When families settle in a new country, children can be key to their integration. As youth attend school, learn English, and become acquainted with a new culture, they may begin to translate and interpret for their family members: they become culture and language brokers. At the same time, many struggle with their identities, living in between many peoples, ways of being, and spaces.
My research questions in this area include: How does language brokering shape children’s academic achievement? How does language brokering change over the years? What are the core challenges of various immigrants and their identity work? How can schools better attend to immigrant youths’ diverse identities and their families’ integration processes? What kind of research is necessary to support immigrant families and their children?
- Dorner, L. (2017). Turning points and tensions: Emerging adulthood for language brokers. In R. S. Weisskirch (Ed.), Language brokering in immigrant families: Theories and contexts. New York, NY: Routledge Psychology Press/Taylor and Francis Publishers.
- Dorner, L., Kim, S., Floros, A., & Mujanovic, M. (2017). “Everybody kind of looked at me like I was from Mars:” Preparing educators through qualitative service-research projects. International Journal of Qualitative Studies in Education, 30(7), 669-687.
- Sandoval, J.S.O., Dorner L., & Devonshire, J.* (2014). The unspoken truth: Evaluating attitudes toward immigration in Missouri. International Journal of Social Science Research 2(2), 55-71 Retrieved from: http://www.macrothink.org/journal/index.php/ijssr/article/view/5365/4513
- Kim, S.* & Dorner, L. (2014). “Everything is a spectrum:” Korean migrant youth identity work in the transnational borderland. In S. Spyrou & M. Christou (Eds.), Children and Borders, pp. 276-292. Hampshire, England: Palgrave MacMillan.
- Dorner, L. & Layton, A. (2014). “¿Cómo se dice?” Children’s multilingual discourses (or interacting, representing, and being) in a first-grade Spanish immersion classroom. Linguistics and Education, 25, 24-39.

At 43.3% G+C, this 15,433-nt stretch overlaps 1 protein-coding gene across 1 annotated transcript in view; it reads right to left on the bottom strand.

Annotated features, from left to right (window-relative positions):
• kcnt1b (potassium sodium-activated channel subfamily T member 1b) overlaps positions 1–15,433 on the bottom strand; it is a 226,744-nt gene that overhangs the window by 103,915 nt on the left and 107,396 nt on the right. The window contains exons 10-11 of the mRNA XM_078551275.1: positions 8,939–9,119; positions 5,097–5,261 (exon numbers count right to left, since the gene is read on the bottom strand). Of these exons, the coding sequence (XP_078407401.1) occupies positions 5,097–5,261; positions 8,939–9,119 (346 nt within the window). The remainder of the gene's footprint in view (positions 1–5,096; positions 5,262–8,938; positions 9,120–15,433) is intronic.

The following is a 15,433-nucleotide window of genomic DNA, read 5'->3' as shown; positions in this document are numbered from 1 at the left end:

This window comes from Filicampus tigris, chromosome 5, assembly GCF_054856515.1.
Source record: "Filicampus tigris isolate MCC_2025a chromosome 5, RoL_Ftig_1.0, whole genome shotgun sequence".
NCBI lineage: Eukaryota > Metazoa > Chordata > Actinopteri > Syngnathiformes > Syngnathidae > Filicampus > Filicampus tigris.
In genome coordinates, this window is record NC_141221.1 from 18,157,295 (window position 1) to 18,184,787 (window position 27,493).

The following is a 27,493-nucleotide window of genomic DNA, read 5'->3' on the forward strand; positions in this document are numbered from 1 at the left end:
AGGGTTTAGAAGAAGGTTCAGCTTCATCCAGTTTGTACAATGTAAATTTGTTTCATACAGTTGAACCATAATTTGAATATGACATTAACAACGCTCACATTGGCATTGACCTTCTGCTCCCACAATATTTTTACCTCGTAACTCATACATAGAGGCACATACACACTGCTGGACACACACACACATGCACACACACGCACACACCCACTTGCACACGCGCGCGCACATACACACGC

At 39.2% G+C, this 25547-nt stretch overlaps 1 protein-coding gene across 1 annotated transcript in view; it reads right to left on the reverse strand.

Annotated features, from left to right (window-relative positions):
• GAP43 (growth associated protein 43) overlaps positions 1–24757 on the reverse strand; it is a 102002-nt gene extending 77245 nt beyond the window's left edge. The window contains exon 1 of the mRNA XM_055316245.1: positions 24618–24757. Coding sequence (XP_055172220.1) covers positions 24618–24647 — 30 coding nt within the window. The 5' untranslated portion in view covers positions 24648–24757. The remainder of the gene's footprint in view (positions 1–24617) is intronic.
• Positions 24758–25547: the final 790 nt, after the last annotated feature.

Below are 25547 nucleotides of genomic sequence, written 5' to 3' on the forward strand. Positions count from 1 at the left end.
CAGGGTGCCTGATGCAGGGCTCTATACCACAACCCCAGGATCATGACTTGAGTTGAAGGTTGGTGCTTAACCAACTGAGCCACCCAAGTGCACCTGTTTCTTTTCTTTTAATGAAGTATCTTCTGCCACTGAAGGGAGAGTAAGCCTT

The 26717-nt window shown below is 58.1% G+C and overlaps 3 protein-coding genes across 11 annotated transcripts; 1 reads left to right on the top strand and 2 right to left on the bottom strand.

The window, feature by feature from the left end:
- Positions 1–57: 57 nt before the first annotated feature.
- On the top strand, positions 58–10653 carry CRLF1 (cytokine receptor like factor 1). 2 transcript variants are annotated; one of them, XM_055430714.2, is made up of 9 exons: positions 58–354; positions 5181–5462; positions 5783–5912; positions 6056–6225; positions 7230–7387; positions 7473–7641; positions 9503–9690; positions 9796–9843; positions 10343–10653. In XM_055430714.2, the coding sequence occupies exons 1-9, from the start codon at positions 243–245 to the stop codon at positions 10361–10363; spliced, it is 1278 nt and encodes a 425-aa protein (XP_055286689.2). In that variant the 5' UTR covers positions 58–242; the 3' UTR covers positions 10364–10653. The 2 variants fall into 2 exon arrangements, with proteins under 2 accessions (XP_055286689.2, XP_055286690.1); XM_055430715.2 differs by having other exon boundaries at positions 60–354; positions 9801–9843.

- Kim, S. & Dorner, L. (2013). “I won’t talk about this here in America:” Sociocultural context of Korean English learners’ emotion speech in English. L2 Journal, 5(2), 43-67. Retrieved from: http://escholarship.org/uc/item/2x9811c6
- Reynolds, J., Dorner, L., Orellana, M.F. (2010). Siblings as cultural educators and socializing agents. In J. Caspi (Ed.), Sibling development: Implications for mental health practitioners, pp.107-121. New York, NY: Springer Publications.
- Dorner, L., Hager, E., Peate, M.M. (2009). Citizenship education in elementary schools serving new immigrants. Social Studies and the Young Learner, 22(2), 23-26.
- Dorner, L., Orellana, M.F., & Jiménez, R. (2008). “It’s one of those things that you do to help the family:” Language brokering and the development of immigrant adolescents. Journal of Adolescent Research, 23(5), 515-543.
- Dorner, L., Orellana, M.F., & Li-Grining, C.P. (2007). “I helped my mom” and it helped me: Translating the skills of language brokers into improved standardized test scores. American Journal of Education, 113(3), 451-478.
- Orellana, M.F., Dorner, L., & Pulido, L. (2003). Accessing assets: Immigrant youth’s work as family translators or “para-phrasers.” Social Problems, 50(4), 505-524.
- Orellana, M.F., Reynolds, J., Dorner, L., & Meza, M. (2003). In other words: Translating or “para-phrasing” as a family literacy practice in immigrant households. Reading Research Quarterly, 38(1), 12-34.